Seriously, though, in the face of the temptations of a copy-and-paste world, one in which few college students enter a library, much less know how to navigate the stacks, the ultimate question is whether the student can do the work himself or herself. The goal is to develop individual skills and critical thinking.
    Determining this certainly ought to be manageable without the draconian, Big Brother measures you describe. Go for it!

  37. cricketmuse says:

    I have curbed cheating by having students start their papers in class. I stamp their rough draft and it must be turned in with their final. There are deducted points if the rough draft is not attached. If I suspect cheating I Google a line or two and can instantly find it the paper in question has been plagiarized. I give a zero for the assignment and contact the parents and the student. I only give grace if I see a remorseful attitude. I’d like to think there have been some life lessons handed out with the grades by doing this.

    We have considered using Turnitin.com due to a state-mandated senior research project that starts in fall. This gives me pause about doing so.
    Thanks,
    CricketMuse

  38. Nahed Omer says:

    Cheating can happen in a lot of different ways. The worst of it is when copying someone else’s words or work and saying they’re yours .
    Here is a qoute that explains the real meaning of the word cheating.
    “The first and worst of all frauds is to cheat one’s self. All sin is easy after that.”

  39. poemattic says:

    Definitely food for thought.

  40. Jo Eberhardt says:

    I believe that cheating is as much a cultural problem as a straight disciplinary one. Our children are growing up in a society which tells them that success is measured in terms of grades, schools, and income. Poor grades = poor college = poor income and vice versa. So rather than teachers being able to do what they probably wish they could and focus on turning out young adults with a love of learning, they are expected to stick to beaurocratic system of education which fosters a belief in “Grades abover Morality” or, to pay it forward, “Money above Morality” — a notion fostered by so many of today’s role-models. I can completely understand why teens would choose to cheat in this environment, even though I find the idea morally reprehensible.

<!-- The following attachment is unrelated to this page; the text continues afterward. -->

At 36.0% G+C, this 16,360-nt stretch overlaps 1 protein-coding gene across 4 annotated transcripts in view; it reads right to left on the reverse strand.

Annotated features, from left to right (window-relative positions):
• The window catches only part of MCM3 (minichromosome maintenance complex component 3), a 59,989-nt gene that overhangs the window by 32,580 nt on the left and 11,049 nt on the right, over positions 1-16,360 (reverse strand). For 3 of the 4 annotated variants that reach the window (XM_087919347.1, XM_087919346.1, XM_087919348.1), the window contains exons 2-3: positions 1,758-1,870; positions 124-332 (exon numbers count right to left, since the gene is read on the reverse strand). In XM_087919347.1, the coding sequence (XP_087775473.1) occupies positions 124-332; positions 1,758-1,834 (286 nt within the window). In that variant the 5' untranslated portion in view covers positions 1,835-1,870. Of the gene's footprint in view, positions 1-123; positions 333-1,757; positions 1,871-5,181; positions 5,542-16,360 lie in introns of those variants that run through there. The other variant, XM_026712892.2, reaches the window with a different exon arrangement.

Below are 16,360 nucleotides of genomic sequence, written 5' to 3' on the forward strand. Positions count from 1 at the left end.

I particularly like your comment about respect in the classroom. I remember my favourite teacher when I was in high school vividly. He was a maths teacher and was focused on every student learning in the way that suited them. He had some desks set in groups of 4 or 6, some in groups of 2 and some set individually, to cater for students who learned best in an interactive environment and those who preferred to work silently. And, unlike every other teacher in the school, he never asked to see that homework was done — every lesson he would go through the roll and ask if homework had been completed and mark a ‘yes’ or ‘no’. Even those students who would like and cheat in other classes would answer honestly, because they were being treated with respect. The teacher laid out his expectations at the beginning of the year, and made it clear that any student who didn’t do their homework 3 times within a term would have a letter sent to their parents. I know of at least half a dozen occasions where this happened, even though at any time the students in question could have lied to avoid it. But no one ever considered lying to this teacher. And, year after year, his class got the best end of year results in the school. (Sadly, none of the other teachers could figure out why.)

    • taniamend says: